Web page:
And I pray for my own heart, that some day these typical childhood illnesses won't make me so damn scared.  I pray that I can stop being frustrated, and can some day understand how one boy can go from the running through the mud puddles to struggling to breathe and twitching all over in a matter of hours.

Sunday, January 15, 2017

EEG day

Little man handled his EEG like, well, a boy. He was mad that they kept washing his hair, but once that part was done, he was fine with it. He definitely liked the pancake breakfast afterwards much better, loved the train that runs on the ceiling, and played with the light up magic ceiling before we left for home.

Sunday, January 8, 2017

Stay awake

This is how we keep a three-year-old awake until midnight:

We are staying at the Ronald McDonald House for the first time, and oh my gosh, it is paradise. There is an entire basement where we could let John run around until his midnight bedtime. It even had free arcade games and so much more.

Ironically, now that it is midnight, the boy won't fall asleep. It's  going to be a harsh morning in 3 1/2 hours!

Kansas City bound

A year to the day of John's first seizure, we are headed back to Children's. In the morning, he will have an EEG that will decide whether he goes on medication daily or not. And so -- we are heading to KC early to make it a fun time. We have to keep him awake until midnight, so we are heading to Cabelas, the candy store, a long supper. We are staying at the Ronald's McDonals house and brought tractors, hot wheels, books, a computer, and a farm set, all to help keep little man awake.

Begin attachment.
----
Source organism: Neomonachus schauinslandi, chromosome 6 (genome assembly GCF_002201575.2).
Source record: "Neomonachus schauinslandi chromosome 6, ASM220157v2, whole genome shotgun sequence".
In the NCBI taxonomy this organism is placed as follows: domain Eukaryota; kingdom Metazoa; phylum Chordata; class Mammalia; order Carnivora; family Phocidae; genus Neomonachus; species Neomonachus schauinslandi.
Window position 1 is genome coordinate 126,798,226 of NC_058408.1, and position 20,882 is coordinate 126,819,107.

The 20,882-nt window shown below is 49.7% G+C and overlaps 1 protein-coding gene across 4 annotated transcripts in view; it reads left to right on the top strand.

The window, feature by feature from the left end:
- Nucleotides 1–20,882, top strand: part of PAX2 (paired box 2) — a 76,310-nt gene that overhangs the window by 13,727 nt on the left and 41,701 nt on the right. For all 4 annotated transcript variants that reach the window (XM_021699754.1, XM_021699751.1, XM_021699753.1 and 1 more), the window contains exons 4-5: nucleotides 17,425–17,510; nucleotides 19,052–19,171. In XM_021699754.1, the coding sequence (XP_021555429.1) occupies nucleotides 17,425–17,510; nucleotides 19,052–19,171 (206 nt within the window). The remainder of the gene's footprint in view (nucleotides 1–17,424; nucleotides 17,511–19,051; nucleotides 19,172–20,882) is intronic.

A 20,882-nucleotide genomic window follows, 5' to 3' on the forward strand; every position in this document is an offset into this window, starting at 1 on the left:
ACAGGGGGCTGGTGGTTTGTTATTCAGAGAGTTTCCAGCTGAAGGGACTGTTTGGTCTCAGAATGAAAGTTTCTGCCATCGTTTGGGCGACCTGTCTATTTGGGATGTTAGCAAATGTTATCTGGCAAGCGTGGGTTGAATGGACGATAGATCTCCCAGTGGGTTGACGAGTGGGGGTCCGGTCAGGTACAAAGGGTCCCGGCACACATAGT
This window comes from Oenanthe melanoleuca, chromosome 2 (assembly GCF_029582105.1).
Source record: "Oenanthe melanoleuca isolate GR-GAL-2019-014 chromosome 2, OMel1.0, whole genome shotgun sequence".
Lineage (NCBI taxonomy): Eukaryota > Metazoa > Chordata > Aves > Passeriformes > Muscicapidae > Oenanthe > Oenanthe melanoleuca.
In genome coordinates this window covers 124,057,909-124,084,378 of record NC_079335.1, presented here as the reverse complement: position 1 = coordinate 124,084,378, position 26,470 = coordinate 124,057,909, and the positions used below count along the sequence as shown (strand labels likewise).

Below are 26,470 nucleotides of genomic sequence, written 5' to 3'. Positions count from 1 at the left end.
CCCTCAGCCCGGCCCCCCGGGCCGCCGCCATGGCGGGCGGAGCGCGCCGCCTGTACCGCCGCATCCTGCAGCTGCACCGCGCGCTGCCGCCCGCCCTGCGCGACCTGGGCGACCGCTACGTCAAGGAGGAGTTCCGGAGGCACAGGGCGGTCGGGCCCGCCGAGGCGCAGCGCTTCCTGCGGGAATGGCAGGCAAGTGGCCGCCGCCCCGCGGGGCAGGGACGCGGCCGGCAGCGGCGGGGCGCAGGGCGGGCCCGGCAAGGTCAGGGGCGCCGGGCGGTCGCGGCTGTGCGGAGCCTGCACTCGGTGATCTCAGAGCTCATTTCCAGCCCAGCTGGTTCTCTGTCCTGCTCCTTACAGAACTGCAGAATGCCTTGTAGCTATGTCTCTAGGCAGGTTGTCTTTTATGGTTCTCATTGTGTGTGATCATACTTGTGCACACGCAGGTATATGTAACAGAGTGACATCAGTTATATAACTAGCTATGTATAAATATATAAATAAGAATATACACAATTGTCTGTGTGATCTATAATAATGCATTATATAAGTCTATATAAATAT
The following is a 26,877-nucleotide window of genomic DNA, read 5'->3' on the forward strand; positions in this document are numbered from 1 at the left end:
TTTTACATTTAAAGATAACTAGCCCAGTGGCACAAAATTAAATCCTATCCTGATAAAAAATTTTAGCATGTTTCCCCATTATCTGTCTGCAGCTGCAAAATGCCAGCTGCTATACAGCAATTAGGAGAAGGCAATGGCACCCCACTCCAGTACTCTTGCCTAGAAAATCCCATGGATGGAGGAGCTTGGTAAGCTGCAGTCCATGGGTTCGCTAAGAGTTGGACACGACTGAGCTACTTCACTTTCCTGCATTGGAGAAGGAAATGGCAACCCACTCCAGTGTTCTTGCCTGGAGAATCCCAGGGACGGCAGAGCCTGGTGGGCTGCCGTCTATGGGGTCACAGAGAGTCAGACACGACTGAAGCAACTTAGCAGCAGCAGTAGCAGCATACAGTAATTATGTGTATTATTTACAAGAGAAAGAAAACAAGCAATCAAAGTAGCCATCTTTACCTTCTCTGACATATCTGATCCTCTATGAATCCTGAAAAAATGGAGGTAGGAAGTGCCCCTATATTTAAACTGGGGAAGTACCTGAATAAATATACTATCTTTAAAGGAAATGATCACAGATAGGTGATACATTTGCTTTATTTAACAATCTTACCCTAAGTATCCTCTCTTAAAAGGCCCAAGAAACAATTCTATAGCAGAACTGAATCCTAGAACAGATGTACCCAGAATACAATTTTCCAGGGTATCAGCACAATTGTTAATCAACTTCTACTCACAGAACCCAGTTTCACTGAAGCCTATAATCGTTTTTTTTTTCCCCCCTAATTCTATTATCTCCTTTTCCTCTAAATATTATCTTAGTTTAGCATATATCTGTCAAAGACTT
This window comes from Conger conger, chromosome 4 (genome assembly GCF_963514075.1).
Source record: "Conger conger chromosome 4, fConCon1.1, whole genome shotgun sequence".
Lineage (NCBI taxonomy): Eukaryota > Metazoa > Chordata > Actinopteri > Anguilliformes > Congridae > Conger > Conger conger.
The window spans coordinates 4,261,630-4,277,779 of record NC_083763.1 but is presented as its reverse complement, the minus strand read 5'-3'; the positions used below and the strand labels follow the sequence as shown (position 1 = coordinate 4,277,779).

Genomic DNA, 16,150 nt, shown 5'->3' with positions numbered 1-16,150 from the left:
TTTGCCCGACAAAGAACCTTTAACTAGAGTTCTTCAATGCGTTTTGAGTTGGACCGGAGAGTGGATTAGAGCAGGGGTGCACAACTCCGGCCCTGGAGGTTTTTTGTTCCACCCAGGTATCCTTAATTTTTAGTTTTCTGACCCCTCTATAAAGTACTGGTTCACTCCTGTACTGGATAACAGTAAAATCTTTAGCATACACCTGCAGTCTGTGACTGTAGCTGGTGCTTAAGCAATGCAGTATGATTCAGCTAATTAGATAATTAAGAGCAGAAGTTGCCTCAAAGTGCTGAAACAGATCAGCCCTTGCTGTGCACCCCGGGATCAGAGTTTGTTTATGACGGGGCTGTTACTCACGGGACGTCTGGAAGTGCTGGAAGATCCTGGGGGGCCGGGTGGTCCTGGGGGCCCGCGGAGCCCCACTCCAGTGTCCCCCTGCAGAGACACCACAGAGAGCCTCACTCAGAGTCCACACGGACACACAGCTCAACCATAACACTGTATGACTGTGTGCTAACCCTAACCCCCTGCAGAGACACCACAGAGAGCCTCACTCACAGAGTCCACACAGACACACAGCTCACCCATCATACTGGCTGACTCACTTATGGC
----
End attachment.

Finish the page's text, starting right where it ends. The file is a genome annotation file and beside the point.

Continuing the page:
Today I'm not praying for anything but a safe trip. I'm ready for answers, not matter what they are.

Wednesday, January 4, 2017


Healing from a break takes months. At first, it hurts even if you don't move. You can't use the broken limb. Everyone babies that wound, protects it from further damage. Slowly, so slowly you don't even notice it, it stops hurting constantly. It's so slow, you are almost surprised one day to find out you can move without pain. But still, you baby it, nurture it, so it doesn't get rebroken.

That's where I'm at -- freshly mended, functional, no longer hurting every day, but so afraid of new injuries.

I have had to work hard to heal this time around. I have started taking supplements that help boost serotonin production, another to help my adrenal gland, another to help my thyroid, another to help my hormone regulation. And they worked, within just a matter of days.

I have started counseling, talking through things I don't want to talk about. Our big two goals is to work on me being a little more selfish, and a little less shame-filled.